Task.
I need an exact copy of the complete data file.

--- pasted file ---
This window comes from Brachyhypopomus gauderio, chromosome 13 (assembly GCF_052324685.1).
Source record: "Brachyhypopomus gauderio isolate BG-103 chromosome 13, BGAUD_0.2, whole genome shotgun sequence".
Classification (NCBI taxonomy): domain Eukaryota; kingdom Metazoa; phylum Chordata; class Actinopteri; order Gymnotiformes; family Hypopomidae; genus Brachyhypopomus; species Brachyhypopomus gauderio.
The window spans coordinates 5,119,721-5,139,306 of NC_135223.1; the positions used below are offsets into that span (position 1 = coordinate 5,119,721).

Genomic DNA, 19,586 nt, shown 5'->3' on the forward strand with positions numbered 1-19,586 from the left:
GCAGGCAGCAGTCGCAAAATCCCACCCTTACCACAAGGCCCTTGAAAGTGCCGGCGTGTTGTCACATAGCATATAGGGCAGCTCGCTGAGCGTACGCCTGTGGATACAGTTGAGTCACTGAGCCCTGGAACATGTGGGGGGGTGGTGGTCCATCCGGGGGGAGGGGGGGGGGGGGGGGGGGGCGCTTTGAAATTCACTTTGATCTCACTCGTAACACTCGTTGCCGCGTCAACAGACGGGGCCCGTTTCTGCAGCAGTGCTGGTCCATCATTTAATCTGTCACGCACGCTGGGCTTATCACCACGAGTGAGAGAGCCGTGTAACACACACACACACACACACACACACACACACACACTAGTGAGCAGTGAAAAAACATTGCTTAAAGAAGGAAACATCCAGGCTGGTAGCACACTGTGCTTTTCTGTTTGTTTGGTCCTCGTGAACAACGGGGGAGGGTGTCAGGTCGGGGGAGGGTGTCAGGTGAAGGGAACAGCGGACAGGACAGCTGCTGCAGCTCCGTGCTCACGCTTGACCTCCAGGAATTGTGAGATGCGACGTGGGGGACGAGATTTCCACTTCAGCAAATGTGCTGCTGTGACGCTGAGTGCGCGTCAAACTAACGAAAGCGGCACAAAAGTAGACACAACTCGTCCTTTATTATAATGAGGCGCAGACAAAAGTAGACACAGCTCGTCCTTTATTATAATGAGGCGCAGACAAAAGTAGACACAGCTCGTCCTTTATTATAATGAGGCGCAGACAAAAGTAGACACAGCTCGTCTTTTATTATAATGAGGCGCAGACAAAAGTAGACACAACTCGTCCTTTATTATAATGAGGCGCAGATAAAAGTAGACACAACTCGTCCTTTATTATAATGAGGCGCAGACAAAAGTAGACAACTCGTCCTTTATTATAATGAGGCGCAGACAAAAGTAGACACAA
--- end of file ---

This window comes from Brachyhypopomus gauderio, chromosome 13 (assembly GCF_052324685.1).
Source record: "Brachyhypopomus gauderio isolate BG-103 chromosome 13, BGAUD_0.2, whole genome shotgun sequence".
Classification (NCBI taxonomy): domain Eukaryota; kingdom Metazoa; phylum Chordata; class Actinopteri; order Gymnotiformes; family Hypopomidae; genus Brachyhypopomus; species Brachyhypopomus gauderio.
The window spans coordinates 5,119,721-5,139,306 of NC_135223.1; the positions used below are offsets into that span (position 1 = coordinate 5,119,721).

Genomic DNA, 19,586 nt, shown 5'->3' on the forward strand with positions numbered 1-19,586 from the left:
GCAGGCAGCAGTCGCAAAATCCCACCCTTACCACAAGGCCCTTGAAAGTGCCGGCGTGTTGTCACATAGCATATAGGGCAGCTCGCTGAGCGTACGCCTGTGGATACAGTTGAGTCACTGAGCCCTGGAACATGTGGGGGGGTGGTGGTCCATCCGGGGGGAGGGGGGGGGGGGGGGGGGGGCGCTTTGAAATTCACTTTGATCTCACTCGTAACACTCGTTGCCGCGTCAACAGACGGGGCCCGTTTCTGCAGCAGTGCTGGTCCATCATTTAATCTGTCACGCACGCTGGGCTTATCACCACGAGTGAGAGAGCCGTGTAACACACACACACACACACACACACACACACACACACTAGTGAGCAGTGAAAAAACATTGCTTAAAGAAGGAAACATCCAGGCTGGTAGCACACTGTGCTTTTCTGTTTGTTTGGTCCTCGTGAACAACGGGGGAGGGTGTCAGGTCGGGGGAGGGTGTCAGGTGAAGGGAACAGCGGACAGGACAGCTGCTGCAGCTCCGTGCTCACGCTTGACCTCCAGGAATTGTGAGATGCGACGTGGGGGACGAGATTTCCACTTCAGCAAATGTGCTGCTGTGACGCTGAGTGCGCGTCAAACTAACGAAAGCGGCACAAAAGTAGACACAACTCGTCCTTTATTATAATGAGGCGCAGACAAAAGTAGACACAGCTCGTCCTTTATTATAATGAGGCGCAGACAAAAGTAGACACAGCTCGTCCTTTATTATAATGAGGCGCAGACAAAAGTAGACACAGCTCGTCTTTTATTATAATGAGGCGCAGACAAAAGTAGACACAACTCGTCCTTTATTATAATGAGGCGCAGATAAAAGTAGACACAACTCGTCCTTTATTATAATGAGGCGCAGACAAAAGTAGACAACTCGTCCTTTATTATAATGAGGCGCAGACAAAAGTAGACACAA